Rome — In March 1981, following Italy's decision to install United States missiles in Comiso, Sicily, a group of seven or eight young Italian leftists made a trip to Brussels to take part in a peace demonstration.
These veterans of the 1968 student turmoil in Europe were the only Italians to participate in the Brussels demonstration. But they formed the embryo of what is today a peace movement, albeit a somewhat disunited one, that encompasses some 2,000 groups.
Giuliana Sgrena was one of the Italian peace marchers in Brussels. She is now a full-time peace activist and member of the Secretariat of the National Coordination of Committees for Peace (Coordinamento Nazionale dei Comitati per la Pace). The group includes at its headquarters in Rome a dozen or so full- or part-time workers who are also teachers, students, or journalists.
Since helping organize its first major peace march in October 1981 - it drew some 200,000 in Rome and 100,000 in Milan - the coordination movement has been trying to gather under its wing the many disparate groups of pacifists appearing in Italy in the last two years.
Ms. Sgrena describes the Italian movement as ''more global than restricted to combating missile base installations. We get involved in each new world problem from the military coup in Poland to the struggle in Central America and the war in Lebanon and third-world famine.''
The crescendo of activity for peace in Italy - September's demonstrations at Comiso, where construction is well under way, and the large peace march through Rome Oct. 22 - have seen her in the front lines.
But neither she nor many of the 10,000 others who work full time in the coordination movement throughout Italy believe they will change the government decision to begin installation of the missiles by the beginning of next year. Nevertheless, Ms. Sgrena is optimistic about the growing awareness of the peace question in Italy.
''For most of us, our experience in the peace movement so far has been a positive one in that it has given a common goal to people of so many different political persuasions.''
The Italians set up camp outside the Comiso base this summer and, as a nonviolent protest group, had their first tussles with the police. Ms. Sgrena describes the experience as ''enlightening,'' for the unity the onslaught of police with batons and chains fostered within the ranks of the protesters and for the demonstrators' relationship with the people of Comiso.
''For them, a relatively poor, underemployed, small Sicilian town population, both the missile base and our protest were totally extraneous to their way of life,'' she says.
Ms. Sgrena says the main difference between Italy's peace movement and those in Northern Europe is organization.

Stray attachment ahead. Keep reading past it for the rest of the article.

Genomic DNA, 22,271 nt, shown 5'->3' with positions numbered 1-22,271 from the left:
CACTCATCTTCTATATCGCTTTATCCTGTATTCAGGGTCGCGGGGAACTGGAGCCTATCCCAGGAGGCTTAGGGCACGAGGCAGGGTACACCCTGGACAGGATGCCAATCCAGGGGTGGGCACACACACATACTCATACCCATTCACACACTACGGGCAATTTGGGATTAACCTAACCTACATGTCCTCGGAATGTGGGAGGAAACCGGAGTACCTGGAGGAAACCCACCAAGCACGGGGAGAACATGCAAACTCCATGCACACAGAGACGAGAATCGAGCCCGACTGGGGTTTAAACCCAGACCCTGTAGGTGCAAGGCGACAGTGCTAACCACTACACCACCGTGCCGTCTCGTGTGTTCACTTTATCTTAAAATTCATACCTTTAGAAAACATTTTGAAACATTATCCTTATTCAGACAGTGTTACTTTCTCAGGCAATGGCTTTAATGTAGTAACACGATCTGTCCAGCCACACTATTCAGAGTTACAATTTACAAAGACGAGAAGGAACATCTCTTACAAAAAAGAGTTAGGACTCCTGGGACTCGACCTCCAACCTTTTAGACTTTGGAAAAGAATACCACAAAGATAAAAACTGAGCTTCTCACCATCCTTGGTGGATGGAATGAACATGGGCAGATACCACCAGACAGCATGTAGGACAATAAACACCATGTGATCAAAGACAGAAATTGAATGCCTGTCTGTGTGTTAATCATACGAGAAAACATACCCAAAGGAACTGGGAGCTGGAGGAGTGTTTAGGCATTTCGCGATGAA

She comes from Domodossola, near the Swiss border, was educated in a European community school in Stresa, and holds a degree in languages from Milan University, so she is used to the industrious and organized mentality of north Italy. When it comes to organization of movements and committees, however, Italy shows itself up for the multistate nation it was a hundred years ago.
''We are certainly disorganized compared to the Dutch, German, and English movements,'' she says. ''That's because we're Italian first and by nature disorganized, and second we have no tradition of unified protest movements, like the English, nor the capacity to agree on basic policy, like the Germans.''
She insists the coordination movement must remain autonomous. ''We are obviously short of funds, since we rely on individual contributions, but it's still better than accepting party money and therefore a party line.'' Ms. Sgrena belongs to the Extra Parliamentary Leftist Democratic Party of Proletarian Unity. She rejects critics' accusations that Italy's peace movement is manipulated by Moscow.
''Certainly we have pro-Soviet elements in our group. We can hardly kick them out, since the movement is open to individuals and peace groups rather than party members as such. But we have our peace platform, which does not coincide with the Communist Party line of delaying the installation until the results of the Geneva negotiations. We ask first for nuclear disarmament and total denucleariza-tion of territories in both East and West, followed by conventional disarmament.''
However Utopian this goal may seem, she thinks it has awakened a hitherto passive Italian public to the reality of possible nuclear warfare.
As for disarmament, she is as anti-Soviet as she is anti-American. ''I've demonstrated outside the Soviet Embassy as well as the US Embassy. Last June ( 1982), we didn't send a delegation to the international meeting of peace movements in Prague, although invited, because there was no representation from individual Eastern European peace movements.'' On other counts, the coordination movement held one of the first European demonstrations against the Soviet military coup in Poland. It is in favor of withdrawing the Italian troops from Lebanon.
The coordination movement is drawing up a motion for parliamentary discussion on the missile bases. Ms. Sgrena asks, ''Do you realize that Italy is the only European country that has never held a parliamentary debate on the missile bases since the decision to install them was made in 1979?''
The peace movement's biggest problem at the moment is financial. It has bought 7,000 hectares of uncultivated land near the Comiso base, but has paid only $6,340 of the total $28,500 it owes.
Like many other activists, Ms. Sgrena is critical of the role assumed by Italy's soi-disant peace-committed intellectuals.
''They are rather laconic about expressing their feelings,'' she says. ''They write lengthy articles, sign petitions, but give little.''